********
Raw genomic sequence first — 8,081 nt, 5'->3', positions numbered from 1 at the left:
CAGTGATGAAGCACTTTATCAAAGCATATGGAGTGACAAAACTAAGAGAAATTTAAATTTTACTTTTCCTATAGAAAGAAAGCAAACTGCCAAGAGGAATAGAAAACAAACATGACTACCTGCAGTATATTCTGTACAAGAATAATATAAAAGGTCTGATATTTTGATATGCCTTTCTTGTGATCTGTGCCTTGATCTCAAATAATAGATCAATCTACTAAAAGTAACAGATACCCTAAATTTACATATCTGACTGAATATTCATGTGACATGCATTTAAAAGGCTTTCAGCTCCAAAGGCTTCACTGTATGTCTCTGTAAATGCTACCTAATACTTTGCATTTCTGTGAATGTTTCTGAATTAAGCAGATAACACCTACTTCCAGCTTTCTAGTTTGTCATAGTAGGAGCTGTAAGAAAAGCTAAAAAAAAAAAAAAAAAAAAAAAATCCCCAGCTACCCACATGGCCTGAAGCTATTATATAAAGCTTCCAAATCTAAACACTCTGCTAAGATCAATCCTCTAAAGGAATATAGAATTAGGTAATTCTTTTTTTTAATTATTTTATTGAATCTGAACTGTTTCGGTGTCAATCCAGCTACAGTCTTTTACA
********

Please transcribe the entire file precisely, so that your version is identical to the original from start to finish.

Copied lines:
Raw genomic sequence first — 8,081 nt, 5'->3', positions numbered from 1 at the left:
CAGTGATGAAGCACTTTATCAAAGCATATGGAGTGACAAAACTAAGAGAAATTTAAATTTTACTTTTCCTATAGAAAGAAAGCAAACTGCCAAGAGGAATAGAAAACAAACATGACTACCTGCAGTATATTCTGTACAAGAATAATATAAAAGGTCTGATATTTTGATATGCCTTTCTTGTGATCTGTGCCTTGATCTCAAATAATAGATCAATCTACTAAAAGTAACAGATACCCTAAATTTACATATCTGACTGAATATTCATGTGACATGCATTTAAAAGGCTTTCAGCTCCAAAGGCTTCACTGTATGTCTCTGTAAATGCTACCTAATACTTTGCATTTCTGTGAATGTTTCTGAATTAAGCAGATAACACCTACTTCCAGCTTTCTAGTTTGTCATAGTAGGAGCTGTAAGAAAAGCTAAAAAAAAAAAAAAAAAAAAAAAATCCCCAGCTACCCACATGGCCTGAAGCTATTATATAAAGCTTCCAAATCTAAACACTCTGCTAAGATCAATCCTCTAAAGGAATATAGAATTAGGTAATTCTTTTTTTTAATTATTTTATTGAATCTGAACTGTTTCGGTGTCAATCCAGCTACAGTCTTTTACA